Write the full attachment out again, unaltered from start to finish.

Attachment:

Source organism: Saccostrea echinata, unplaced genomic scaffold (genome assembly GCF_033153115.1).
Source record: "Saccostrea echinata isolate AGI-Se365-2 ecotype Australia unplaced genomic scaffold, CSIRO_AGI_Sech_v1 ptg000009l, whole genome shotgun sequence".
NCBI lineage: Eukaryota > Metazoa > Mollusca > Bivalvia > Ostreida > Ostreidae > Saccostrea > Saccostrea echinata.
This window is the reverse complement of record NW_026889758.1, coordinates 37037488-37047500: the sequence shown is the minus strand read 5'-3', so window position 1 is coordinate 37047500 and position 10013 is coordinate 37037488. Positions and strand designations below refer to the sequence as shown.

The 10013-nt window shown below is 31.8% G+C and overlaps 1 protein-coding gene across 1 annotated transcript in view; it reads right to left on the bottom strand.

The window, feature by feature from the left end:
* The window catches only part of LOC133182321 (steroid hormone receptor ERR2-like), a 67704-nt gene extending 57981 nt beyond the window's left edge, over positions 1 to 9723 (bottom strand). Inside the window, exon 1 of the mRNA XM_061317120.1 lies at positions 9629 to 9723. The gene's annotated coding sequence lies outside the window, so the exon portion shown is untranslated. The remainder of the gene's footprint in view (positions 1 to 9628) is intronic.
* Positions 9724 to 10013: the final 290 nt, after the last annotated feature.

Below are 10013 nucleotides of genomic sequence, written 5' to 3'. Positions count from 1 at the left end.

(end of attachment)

Source organism: Saccostrea echinata, unplaced genomic scaffold (genome assembly GCF_033153115.1).
Source record: "Saccostrea echinata isolate AGI-Se365-2 ecotype Australia unplaced genomic scaffold, CSIRO_AGI_Sech_v1 ptg000009l, whole genome shotgun sequence".
NCBI lineage: Eukaryota > Metazoa > Mollusca > Bivalvia > Ostreida > Ostreidae > Saccostrea > Saccostrea echinata.
This window is the reverse complement of record NW_026889758.1, coordinates 37037488-37047500: the sequence shown is the minus strand read 5'-3', so window position 1 is coordinate 37047500 and position 10013 is coordinate 37037488. Positions and strand designations below refer to the sequence as shown.

The 10013-nt window shown below is 31.8% G+C and overlaps 1 protein-coding gene across 1 annotated transcript in view; it reads right to left on the bottom strand.

The window, feature by feature from the left end:
* The window catches only part of LOC133182321 (steroid hormone receptor ERR2-like), a 67704-nt gene extending 57981 nt beyond the window's left edge, over positions 1 to 9723 (bottom strand). Inside the window, exon 1 of the mRNA XM_061317120.1 lies at positions 9629 to 9723. The gene's annotated coding sequence lies outside the window, so the exon portion shown is untranslated. The remainder of the gene's footprint in view (positions 1 to 9628) is intronic.
* Positions 9724 to 10013: the final 290 nt, after the last annotated feature.

Below are 10013 nucleotides of genomic sequence, written 5' to 3'. Positions count from 1 at the left end.